“Short-term trading will gain importance”: Interview with HPX’s Akhilesh Awasthy

Interview with HPX’s Akhilesh Awasthy

In a recent interview with Power Line, Akhilesh Awasthy, chief operating officer, Hindustan Power Exchange Limited (HPX), spoke about his perspective and outlook on the power trading sector. He spoke about the company’s performance, deployed technology, vision and future plans. Excerpts…

What is your perspective on the power trading scenario in the country?

The Indian power sector is on the cusp of a massive energy transition, wherein the share of renewable energy is steadily rising in India’s power generation mix. As dependence on renewables such as wind and solar will gain traction, short-term trading will also gain importance, giving more options to both buyers and sellers. Currently, the power exchange platform provides various product segments such as green day-ahead market (GDAM), green te­rm-ahead market, and renewable energy certificates for the trade of green power, thereby providing the required flexibility to market participants. The power exchanges have made the market more competitive and flexible, and utilities are understanding its importance as well.

In India, state utilities and producers en­ter into long-term power purchase ag­ree­ments (PPAs) for the trade of power. The PPAs do not provide enough flexibility to sector participants to take advantage of changing market situations. Pow­er exchanges, meanwhile, allow different avenues for participants to buy/sell power in the form of multiple market segments. The need of the hour for all participants is to maintain a judicious mix of long-term commitments and short-term opportunities.

For a country like India which is fast emerging as a global superpower, it is crucial to ensure the best possible utilisation of the energy generated for economic resilience. Power exchanges definitely have a pivotal role to play in this.

What has been the operational performance of HPX in terms of trading volumes and prices since the commencement of its operations?

  • HPX initiated trading on its platform on July 6, 2022, with the day-ahead contingency and intra-day segments. In September 2022, weekly and daily term-ahead contracts were launched.
  • HPX has traded a cumulative volume of about 800 MUs in a very short span of time since its launch. Higher volumes are expected in the coming months, as just about all generators, discoms (government and private) and traders are already on board with HPX as members/clients. In terms of numbers, we have around 350 members and clients already registered on HPX. These players together contribute 75-80 per cent of the power trade on all power exchanges as of date.
  • The peak volume achieved at HPX sin­ce the commencement of operations stands at 22 MUs, with a daily average volume of about 8 MUs.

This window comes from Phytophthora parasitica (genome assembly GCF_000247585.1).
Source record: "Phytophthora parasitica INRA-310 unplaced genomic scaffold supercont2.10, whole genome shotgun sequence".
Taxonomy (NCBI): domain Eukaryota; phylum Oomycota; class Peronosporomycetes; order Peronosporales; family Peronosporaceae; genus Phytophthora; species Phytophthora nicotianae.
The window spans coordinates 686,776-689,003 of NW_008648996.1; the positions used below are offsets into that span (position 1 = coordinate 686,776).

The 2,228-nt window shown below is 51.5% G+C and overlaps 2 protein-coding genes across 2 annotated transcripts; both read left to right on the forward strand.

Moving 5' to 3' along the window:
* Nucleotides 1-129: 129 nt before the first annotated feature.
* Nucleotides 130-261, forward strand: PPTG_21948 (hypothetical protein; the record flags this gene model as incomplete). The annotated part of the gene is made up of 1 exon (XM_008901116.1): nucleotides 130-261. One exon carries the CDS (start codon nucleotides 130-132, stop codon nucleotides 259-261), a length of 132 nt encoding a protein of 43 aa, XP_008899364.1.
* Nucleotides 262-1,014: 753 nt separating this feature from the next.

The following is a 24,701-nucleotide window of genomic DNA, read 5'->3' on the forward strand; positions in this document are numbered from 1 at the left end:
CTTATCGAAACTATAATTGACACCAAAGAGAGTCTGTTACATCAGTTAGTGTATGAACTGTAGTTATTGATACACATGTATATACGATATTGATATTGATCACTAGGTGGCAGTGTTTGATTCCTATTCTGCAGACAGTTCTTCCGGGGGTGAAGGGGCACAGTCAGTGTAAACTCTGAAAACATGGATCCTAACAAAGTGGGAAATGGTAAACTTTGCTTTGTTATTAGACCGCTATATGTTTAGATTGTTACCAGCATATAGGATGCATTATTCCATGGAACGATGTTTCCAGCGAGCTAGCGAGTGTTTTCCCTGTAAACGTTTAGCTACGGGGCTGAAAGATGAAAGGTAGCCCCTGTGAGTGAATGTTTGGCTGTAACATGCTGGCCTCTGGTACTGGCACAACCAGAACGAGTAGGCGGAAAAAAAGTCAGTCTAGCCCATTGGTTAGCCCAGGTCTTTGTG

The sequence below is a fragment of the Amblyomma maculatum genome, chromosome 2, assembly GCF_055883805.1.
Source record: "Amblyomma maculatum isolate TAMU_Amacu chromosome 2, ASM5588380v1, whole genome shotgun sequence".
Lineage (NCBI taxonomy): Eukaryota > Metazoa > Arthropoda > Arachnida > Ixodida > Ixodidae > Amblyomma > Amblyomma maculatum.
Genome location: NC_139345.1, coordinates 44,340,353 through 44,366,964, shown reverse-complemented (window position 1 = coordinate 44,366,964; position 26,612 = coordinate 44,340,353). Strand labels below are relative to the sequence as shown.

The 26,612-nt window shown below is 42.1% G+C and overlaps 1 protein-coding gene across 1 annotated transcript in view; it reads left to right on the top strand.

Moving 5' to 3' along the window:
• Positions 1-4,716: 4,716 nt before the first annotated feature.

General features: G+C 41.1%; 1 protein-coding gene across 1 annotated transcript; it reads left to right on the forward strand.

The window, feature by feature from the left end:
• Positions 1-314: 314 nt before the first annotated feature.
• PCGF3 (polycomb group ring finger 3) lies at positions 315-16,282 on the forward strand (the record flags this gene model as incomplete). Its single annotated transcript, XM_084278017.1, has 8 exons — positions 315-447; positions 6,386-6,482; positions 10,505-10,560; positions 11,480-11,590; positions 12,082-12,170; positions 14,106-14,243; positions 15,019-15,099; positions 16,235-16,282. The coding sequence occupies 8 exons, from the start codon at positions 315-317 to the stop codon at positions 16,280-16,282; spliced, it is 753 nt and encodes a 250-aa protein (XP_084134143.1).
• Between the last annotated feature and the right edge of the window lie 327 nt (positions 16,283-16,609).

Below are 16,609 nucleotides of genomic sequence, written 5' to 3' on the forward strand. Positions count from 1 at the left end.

• HPX conducted its first weekly trade in the first week of November 2022, and is set to secure more term-ahead market (TAM) volumes on its platform in the coming months.

What technology is the company using?

HPX aims to promote market efficiency through advanced technology and maximise value for the power market. HPX’s technology includes an upgraded matc­hing engine that is in line with one of the most advanced European models. The technology offers all relevant applicatio­ns, such as a trading platform; a matching engine; a collateral, clearing and settlement system; and a risk trading management system, in an integrated manner. It provides a quicker response to the end client. The technology provides us­er-based bidding access rights, enabling members to use a single platform for tra­ding. Users need not create separate platforms for every client.

Members and clients can use technology platform of the exchan­ge to ensure transparency in price discovery. It also offers the flexibility to initiate power trading from any geographical location. The ex­change has a high-end mixed integer linear programming-based matching engine for the day-ahead market, GDAM and real-time market (RTM) segments, ensuring maximum welfare.

The user interface is designed in such a way as to provide a seamless experience of participation in the various product segments (integrated day-ahead market/RTM/TAM) without any complexity. The exchange also uses online surveillance tools to maintain market integrity and avoid market abuse. The exchange platform has created a robust risk management system that ensures an easy clearing and settlement process, and adequate margin assurance.

The cutting-edge technology, solution-efficient price discovery mechanism, and quality of service offered at HPX act as its differentiators in the Indian power market.